How to Improve Your Employee Communication to Keep Your Workers Happy

How to Improve Your Employee Communication to Keep Your Workers Happy

A shocking 97 percent of employees believe that communication has an impact on their everyday tasks, according to a uSamp Research survey. For many companies, the common misconception is that factors like offering a competitive employee package impact retention levels. While it does play a significant role, it turns out that poor internal communication is just as important. Poor communication and employee relations can impact a company’s bottom line, affecting employee relations, engagement, and, in the long run, employee retention rates. With communication being such a vital part of a business’s success, implementing protocols that support good employee relations and clear communication channels is the best way to avoid the pitfalls of poor employer-worker communication.

The Importance of Good Employee Communication

Ineffective communication and poor employee relations can mean lower productivity levels and a more hostile work environment. In the long run, not only does the quantity of the employee’s work decline but so does the quality. Companies end up racking up additional costs on the business end thanks to extended labor hours, wastages, and even increased absenteeism. Currently, productivity losses attributed to absenteeism hovers at $225.8 billion every year- or $1,685 per employee. Workplaces with poor employee relations and communication often have lower employee engagement rates. Whether it is due to the lack of feedback or poor direction on objectives, maintaining good employee relations can be a good move for the business and its employees.

Promote Open Dialogue in All Parts of the Workspace

Encouraging open and honest communication in the workplace addresses a key issue that hinders employee relations: employees are fearful of voicing opinions that disagree with management due to the possibility of retribution. Even when an employee does not agree with the company’s outlined strategy and goals, many of them end up performing as instructed by their bosses and faking compliance. 

To foster a company culture that encourages employees to be forthcoming with their thoughts, managers must first acknowledge how important their input is. Taking the first step and asking employees for their opinion can also help. Also, if an employee does voice negative feedback, management should try to react with reflection and positive feedback. Finally, strive to create a relaxed atmosphere when engaging with your employees. For employees to feel comfortable with open dialogue, management must make an effort to connect to them.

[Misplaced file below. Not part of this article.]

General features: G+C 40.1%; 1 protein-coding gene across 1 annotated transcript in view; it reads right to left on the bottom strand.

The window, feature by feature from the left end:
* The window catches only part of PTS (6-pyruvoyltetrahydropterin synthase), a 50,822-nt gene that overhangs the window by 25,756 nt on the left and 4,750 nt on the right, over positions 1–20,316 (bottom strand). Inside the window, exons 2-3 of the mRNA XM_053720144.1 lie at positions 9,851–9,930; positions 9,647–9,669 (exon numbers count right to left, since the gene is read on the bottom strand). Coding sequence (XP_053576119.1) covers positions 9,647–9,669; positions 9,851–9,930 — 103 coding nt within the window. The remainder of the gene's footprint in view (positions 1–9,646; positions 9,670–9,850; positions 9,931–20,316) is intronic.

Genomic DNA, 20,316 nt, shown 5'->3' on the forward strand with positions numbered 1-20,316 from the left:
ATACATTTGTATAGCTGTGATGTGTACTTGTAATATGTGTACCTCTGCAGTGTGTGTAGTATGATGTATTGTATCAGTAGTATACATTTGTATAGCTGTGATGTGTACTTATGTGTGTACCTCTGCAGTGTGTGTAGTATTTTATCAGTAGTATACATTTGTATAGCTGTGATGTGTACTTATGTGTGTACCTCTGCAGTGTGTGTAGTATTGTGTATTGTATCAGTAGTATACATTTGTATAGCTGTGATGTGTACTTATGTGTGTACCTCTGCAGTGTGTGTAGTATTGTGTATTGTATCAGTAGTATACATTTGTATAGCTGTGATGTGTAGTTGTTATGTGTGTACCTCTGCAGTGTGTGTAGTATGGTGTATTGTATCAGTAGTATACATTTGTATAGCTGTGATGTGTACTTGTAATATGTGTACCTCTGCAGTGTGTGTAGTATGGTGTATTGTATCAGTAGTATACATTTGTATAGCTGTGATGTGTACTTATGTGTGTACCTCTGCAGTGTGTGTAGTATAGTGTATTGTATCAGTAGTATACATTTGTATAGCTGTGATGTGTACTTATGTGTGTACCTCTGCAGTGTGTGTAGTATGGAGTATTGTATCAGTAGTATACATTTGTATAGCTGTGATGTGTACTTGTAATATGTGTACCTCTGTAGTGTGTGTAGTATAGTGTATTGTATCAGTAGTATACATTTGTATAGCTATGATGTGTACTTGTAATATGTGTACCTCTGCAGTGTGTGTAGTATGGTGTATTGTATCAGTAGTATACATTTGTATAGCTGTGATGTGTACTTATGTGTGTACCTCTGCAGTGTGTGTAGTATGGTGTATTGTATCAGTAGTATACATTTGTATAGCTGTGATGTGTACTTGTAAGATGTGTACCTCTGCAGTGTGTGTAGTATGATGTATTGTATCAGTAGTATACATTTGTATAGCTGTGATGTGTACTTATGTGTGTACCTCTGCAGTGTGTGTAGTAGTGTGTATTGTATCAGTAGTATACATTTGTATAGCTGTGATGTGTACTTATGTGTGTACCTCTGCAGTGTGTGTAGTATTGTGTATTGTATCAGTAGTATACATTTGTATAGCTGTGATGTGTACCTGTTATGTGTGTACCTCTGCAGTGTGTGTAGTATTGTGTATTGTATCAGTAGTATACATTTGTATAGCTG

Eliminate Communication Bottlenecks and Redundancies with Software 

Having barriers and redundancies in the communication process can be frustrating for employees. It can also be time-consuming, and in some cases costly. A great way to tackle this is to figure out what barriers are hindering the engagement of your employees. Using engagement metrics can pinpoint vital employee relation areas for development like your Employee Net Promoter Score. It gives a useful insight into how your employees feel about your company, whether they would recommend it and what gaps exist in their eyes.

Link Your Communication Strategy to Your Strategic Plan

One of the most common but deadly moves in poor manager-employee communication is the lack of connection to the company’s mission and objectives. Linking a company’s communication strategy to its strategy and goals aligns your actions with your goals. More importantly, aligning your employee’s personal goals with the company’s improves employee motivation and their identification with the brand. 

The only way to do this is by addressing your internal communication framework- starting with ensuring your employees are supportive of the company’s strategy. In a study by IBM, 72 percent of employees did not even understand their company’s strategy. For everyone to be aligned, your employees must understand where they fit in, and the value of their contributions.

Finally, work on promoting trust in the workplace. A past study by PWC showed that 55 percent of leaders believe that the lack of trust is a threat to the organization. To foster a culture of trust and open communication, employers must first be willing to put in the work to build trust between themselves and their employees.